Using the thin kerf bandmill you will usually beat the scales and make an extra buck or two.  I  charge on measured sawn wood, $/bdft.  That's why I like the thin kerf of a band mill.  Last weekend I sawed up 1,140 bdft of oak and hickory for a customer, they patted me on the back because they scaled the logs to about 800 bdft before they brought them to me.  They were happy because they got more lumber than they expected and I was happy because I got more yield than they expected and so more profit .  Every body wins.
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Offline sealark37

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Re: Recovery over scaled volume with bandsaw
« Reply #8 on: June 10, 2012, 09:13:29 AM »
Keep in mind that the various log scales were calculated for commercial operations that not only had a much wider kerf, but did not try to recover short boards or edge to recover maximum yield.  They also did not even try to saw logs that were less than 8".  When you take the time to recover these losses, you will easily exceed the commercial scale numbers.  It's all part of the fun.  I have seen older sawyers on circle rigs toss slabs away that would have made several short or narrow boards that would have been useable, simply because it took too much time to process them.  Regards, Clark

Offline macpower

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Re: Recovery over scaled volume with bandsaw
« Reply #9 on: June 10, 2012, 10:35:10 AM »
I count on a 10-12% over log scale, (1/4 Int.), usually more than that if logs are smaller. Also I would never trust scaled logs unless I knew who scaled them. Generally I don't cut smaller than a 1x4 unless it's asked for, (you can go broke on time if you try to recover everything), and I charge for bdft of sawed lumber. I seem to make out best sawing smaller stuff, shorts, odd ball stuff no one else will do, etc. I keep a tally book and scale and mark every time I take a break.
Had a customer bring me 400bdft, his scale, of ewp to saw 4/4, when I ended up with over 600bdft of product he only wanted to pay for the 400. It was nice to have a contract in this case, he picked out 400ft and left me the rest.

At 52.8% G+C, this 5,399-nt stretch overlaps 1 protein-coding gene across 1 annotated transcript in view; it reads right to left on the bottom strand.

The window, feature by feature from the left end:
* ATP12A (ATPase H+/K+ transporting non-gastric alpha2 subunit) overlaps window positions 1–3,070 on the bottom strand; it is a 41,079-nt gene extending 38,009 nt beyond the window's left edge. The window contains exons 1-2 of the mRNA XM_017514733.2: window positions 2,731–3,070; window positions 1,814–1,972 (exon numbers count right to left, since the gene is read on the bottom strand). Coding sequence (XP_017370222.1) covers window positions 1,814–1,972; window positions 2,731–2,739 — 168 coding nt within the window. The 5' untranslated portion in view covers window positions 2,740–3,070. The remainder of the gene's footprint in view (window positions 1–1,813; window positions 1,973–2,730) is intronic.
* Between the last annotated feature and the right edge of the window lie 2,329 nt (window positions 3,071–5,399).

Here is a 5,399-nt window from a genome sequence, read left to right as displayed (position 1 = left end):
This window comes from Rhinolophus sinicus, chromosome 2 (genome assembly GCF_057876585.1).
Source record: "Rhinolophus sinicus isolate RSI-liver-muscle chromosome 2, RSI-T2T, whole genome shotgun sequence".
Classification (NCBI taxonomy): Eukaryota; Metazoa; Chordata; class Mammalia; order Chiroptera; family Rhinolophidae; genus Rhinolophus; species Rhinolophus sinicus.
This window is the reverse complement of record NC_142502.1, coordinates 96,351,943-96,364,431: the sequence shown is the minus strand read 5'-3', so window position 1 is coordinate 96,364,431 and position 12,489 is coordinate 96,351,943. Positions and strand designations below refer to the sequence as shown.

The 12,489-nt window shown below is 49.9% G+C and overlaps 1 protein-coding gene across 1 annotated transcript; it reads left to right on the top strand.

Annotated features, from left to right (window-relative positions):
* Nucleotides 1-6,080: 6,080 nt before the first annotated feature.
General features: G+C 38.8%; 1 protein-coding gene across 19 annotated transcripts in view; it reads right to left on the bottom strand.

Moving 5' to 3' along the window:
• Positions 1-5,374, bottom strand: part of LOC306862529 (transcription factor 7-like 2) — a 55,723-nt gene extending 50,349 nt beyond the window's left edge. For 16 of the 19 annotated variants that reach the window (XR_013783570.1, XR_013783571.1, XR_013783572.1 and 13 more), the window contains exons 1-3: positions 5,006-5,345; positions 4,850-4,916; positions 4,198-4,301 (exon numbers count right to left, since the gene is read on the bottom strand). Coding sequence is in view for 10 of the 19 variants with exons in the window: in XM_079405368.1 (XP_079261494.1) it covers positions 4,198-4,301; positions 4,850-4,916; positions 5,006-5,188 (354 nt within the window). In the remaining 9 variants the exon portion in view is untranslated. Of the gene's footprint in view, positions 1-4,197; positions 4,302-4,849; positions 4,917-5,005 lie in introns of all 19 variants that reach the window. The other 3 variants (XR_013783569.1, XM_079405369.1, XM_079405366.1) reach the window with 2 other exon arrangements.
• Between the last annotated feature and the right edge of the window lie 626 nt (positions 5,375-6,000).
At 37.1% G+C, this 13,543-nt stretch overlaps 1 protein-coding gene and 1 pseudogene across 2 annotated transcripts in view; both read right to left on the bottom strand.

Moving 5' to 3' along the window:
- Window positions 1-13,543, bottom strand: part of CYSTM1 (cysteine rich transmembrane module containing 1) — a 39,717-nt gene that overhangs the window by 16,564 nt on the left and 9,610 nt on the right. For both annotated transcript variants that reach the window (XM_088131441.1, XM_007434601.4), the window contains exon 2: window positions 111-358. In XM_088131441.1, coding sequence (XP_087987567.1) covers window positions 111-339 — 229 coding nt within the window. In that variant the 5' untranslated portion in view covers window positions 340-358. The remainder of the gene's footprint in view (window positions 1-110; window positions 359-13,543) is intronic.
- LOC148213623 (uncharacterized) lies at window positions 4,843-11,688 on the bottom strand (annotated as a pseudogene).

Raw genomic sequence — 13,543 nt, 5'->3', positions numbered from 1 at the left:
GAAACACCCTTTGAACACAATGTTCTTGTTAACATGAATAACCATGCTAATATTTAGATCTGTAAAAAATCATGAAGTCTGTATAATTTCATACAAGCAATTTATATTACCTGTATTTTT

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Offline Kansas

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Re: Recovery over scaled volume with bandsaw
« Reply #10 on: June 10, 2012, 10:50:33 AM »
You never can recover everything, anyway. We generally cut a bit deeper than that but run the outside slabs through a gang edger. The blades are set at 3 1/2. Then they are cut to length, then run through a band resaw for pallet boards, 1/2 inch thick. Are we really gaining? There is no way I can do proper accounting to figure it out. I am sure we make money doing it; just not sure its that much. But what always amazes me is how big the slash pile is. And now that we got the grinder up and going we got from Cedarman and company, I can't believe how much mulch we generate.

If you are getting that kind of overrun on the Int scale, you are doing good. And you are right about not trusting a customer scaling logs. I have two loggers I trust to scale right. Everything else gets scaled by us.

Offline Cedarman

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Re: Recovery over scaled volume with bandsaw
« Reply #11 on: June 11, 2012, 07:58:30 AM »
We sort slabs coming off the scragg into slabs for mulch conveyor, slaps for resaw. We have a buffer area to collect slabs if resaw is shut down, but usually put slaps into resaw if it will make a 3/4" x 3 1/2" x 4' or a cull board with 50% red to grind into specialized sawdust.  All edging strips, floor sweepings, slabs head down the belt to the hog to make mulch which is blown into a truck.
When you measure a 6" log, it can be 6" or up to 6 7/8" x 8' and it still has 11' in it on the cedar scale.  The 6 7/8" has about 30% more volume than a 6" log, so there can be a big difference in yield on small logs of the same size.
The larger the log, the less difference it will make. 10" log you are at 17% difference.
We saw down to 4".
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Offline millwright

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Re: Recovery over scaled volume with bandsaw
« Reply #12 on: June 11, 2012, 05:24:12 PM »
I find that we usually will end up with up to 25% over scale on decent logs with a WM.